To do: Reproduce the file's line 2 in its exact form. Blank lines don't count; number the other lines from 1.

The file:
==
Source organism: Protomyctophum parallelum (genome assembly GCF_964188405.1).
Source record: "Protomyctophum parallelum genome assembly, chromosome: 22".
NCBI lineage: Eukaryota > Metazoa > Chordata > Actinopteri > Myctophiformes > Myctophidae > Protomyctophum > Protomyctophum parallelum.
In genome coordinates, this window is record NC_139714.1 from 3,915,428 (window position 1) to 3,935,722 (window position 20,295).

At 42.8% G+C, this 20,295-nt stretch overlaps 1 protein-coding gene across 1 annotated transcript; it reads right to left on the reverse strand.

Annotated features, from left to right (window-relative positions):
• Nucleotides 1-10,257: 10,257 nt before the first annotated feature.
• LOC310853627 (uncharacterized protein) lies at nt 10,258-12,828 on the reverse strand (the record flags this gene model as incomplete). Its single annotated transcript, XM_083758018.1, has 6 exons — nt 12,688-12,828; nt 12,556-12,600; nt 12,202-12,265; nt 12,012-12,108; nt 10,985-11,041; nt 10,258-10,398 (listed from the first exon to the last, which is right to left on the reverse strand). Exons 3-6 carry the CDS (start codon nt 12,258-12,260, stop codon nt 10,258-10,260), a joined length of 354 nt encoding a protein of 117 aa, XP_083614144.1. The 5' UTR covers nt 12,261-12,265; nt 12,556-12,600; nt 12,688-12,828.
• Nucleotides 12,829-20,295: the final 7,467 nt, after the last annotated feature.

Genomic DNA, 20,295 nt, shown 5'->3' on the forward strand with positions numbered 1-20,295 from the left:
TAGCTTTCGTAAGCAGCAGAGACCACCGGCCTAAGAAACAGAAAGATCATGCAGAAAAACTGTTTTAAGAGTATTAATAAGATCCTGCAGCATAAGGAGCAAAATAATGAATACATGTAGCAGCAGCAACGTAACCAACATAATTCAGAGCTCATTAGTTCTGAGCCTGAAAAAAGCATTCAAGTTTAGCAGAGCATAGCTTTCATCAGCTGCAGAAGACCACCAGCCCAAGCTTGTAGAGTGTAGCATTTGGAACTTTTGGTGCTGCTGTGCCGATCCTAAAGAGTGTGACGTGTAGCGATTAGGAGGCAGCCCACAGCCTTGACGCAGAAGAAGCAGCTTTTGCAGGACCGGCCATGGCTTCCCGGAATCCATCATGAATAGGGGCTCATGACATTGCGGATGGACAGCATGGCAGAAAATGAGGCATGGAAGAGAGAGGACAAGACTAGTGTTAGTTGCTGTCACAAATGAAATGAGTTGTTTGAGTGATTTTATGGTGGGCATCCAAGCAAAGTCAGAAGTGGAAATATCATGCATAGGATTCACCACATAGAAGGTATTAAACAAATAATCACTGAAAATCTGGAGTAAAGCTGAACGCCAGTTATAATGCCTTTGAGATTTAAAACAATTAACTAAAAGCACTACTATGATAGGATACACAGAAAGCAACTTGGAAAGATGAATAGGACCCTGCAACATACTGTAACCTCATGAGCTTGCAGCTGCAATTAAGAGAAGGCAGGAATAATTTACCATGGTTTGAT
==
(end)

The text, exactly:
Source record: "Protomyctophum parallelum genome assembly, chromosome: 22".